Smart Grid videos

Loading... A new report from Pike Research forecasts that 276 million smart grid communications nodes will be shipped worldwide from 2010 to 2016, with annual shipments increasing dramatically from 15 million in 2009 to 55 million by 2016... this will represent a total industry investment of $20.3 billion during the seven-year forecast period, with annual revenues increasing from $1.8 billion in 2009 to $3.1 billion by 2016..."

Sunday, March 6, 2011

Get smart: Delivering electricity using a smart grid could save energy and the Earth

Published on March 7, 2011

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For life in the 21st century, it is impossible to put a dollar value on the necessity of reliable electrical power. Electricity underlies every aspect of our modern lives, and yet the grid used to deliver this crucial commodity has not substantially changed since the 1890s, after its invention by Nikola “Electric Jesus” Tesla.
The current electricity delivery model is a source-sink one, meaning that a few giant power plants passively monitor the demand for electricity caused by net usage, and turn generators on or off accordingly. From a consumer perspective, your personal “sink” is monitored with a metre that is checked a couple of times a month and you are charged accordingly with a flat rate.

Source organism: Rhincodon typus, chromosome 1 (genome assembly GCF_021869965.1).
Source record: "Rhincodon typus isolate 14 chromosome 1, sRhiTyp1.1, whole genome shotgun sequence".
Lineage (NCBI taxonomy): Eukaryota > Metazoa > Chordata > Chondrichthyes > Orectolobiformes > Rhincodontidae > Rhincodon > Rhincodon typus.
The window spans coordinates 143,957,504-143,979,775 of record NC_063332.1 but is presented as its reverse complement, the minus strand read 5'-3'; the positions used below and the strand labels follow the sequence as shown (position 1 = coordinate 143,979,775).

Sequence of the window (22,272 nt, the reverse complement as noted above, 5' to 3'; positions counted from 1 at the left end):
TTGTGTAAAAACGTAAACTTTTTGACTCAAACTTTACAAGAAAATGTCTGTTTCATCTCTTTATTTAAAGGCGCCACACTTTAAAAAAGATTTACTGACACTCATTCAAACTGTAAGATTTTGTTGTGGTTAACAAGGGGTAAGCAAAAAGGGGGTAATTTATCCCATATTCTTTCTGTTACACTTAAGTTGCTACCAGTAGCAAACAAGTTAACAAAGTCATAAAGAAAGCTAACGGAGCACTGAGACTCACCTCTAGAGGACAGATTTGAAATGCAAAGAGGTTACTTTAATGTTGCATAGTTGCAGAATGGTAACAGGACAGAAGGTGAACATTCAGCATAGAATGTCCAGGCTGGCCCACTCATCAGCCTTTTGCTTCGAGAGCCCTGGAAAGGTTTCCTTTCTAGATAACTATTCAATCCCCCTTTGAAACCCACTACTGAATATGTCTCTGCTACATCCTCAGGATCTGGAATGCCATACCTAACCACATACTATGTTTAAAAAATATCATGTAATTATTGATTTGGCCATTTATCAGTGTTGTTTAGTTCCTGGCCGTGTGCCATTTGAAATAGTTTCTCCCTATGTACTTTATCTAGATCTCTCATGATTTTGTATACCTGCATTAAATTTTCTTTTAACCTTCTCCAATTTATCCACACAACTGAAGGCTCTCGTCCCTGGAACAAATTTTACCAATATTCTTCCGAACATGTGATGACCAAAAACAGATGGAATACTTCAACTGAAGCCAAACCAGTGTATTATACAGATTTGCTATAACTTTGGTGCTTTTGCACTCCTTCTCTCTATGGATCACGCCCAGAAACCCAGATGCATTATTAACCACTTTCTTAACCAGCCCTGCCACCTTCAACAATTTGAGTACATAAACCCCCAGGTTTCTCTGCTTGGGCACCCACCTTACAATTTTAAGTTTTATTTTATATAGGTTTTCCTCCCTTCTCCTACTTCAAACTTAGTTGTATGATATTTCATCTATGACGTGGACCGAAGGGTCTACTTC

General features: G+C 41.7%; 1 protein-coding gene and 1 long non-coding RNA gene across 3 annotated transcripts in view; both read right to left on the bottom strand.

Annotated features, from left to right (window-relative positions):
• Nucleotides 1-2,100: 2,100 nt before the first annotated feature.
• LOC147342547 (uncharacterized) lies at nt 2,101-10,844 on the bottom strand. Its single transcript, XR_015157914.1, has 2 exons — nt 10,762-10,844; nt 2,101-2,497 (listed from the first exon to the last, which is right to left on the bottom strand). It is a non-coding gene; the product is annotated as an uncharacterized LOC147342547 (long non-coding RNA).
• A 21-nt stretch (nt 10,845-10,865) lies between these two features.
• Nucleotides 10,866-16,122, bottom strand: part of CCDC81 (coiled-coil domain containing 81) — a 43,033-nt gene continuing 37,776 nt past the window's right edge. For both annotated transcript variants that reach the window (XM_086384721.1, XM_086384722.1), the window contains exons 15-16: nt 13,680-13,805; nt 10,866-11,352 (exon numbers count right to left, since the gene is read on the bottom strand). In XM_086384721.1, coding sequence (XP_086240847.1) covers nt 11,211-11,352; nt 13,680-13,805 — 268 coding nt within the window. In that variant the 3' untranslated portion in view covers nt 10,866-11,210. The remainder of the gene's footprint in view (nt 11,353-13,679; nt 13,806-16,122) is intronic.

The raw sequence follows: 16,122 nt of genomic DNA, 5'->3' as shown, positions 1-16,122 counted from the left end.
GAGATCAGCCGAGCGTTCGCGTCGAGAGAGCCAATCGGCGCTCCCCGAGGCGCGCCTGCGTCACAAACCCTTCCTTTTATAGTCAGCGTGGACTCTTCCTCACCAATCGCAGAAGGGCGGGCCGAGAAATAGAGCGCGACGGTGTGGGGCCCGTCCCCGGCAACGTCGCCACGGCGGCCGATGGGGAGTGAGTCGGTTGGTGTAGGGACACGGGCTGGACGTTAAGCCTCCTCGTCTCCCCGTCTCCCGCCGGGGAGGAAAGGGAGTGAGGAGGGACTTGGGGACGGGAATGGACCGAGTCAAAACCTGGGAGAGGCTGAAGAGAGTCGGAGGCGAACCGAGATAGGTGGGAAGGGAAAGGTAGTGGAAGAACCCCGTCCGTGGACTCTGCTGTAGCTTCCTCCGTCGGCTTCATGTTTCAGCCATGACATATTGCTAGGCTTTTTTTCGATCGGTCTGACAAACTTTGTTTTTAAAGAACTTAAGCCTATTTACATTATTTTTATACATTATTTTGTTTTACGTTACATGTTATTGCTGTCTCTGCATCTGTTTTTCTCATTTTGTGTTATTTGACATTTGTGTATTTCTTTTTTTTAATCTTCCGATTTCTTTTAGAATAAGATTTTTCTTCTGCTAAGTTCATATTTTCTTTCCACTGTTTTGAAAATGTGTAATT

But the real cost of producing electricity is far from a flat rate. Over the day, as people go about their business, the net amount of electricity used rises relative to times when everybody is asleep, resulting in “peak power” consumption, such as when consumers begin making dinner as they collectively return home from work. This peak power is particularly noticeable during hot summers, when millions of people turn on their energy-intensive air conditioners.
A smart grid would cheaper, more robust, more reliable, and greener than the one we have today. The smart grid Telegestore project in Italy, which consists of 27 million connected metres, provides annual net savings of 500 million euros (around $680 million) every year. Based on an estimate published by Pacific Northwest National Laboratory, the present value of a smart grid can been conservatively estimated to be $7.5 billion to Canadians – not including the cultural, environmental or societal benefits included with radically rethinking how we consume power. Electrical demand will only increase in a growing, developing and heating world, and the very least we can do is provide it in a way that isn’t prone to catastrophic failure. It’s what Electric Jesus would have wanted.

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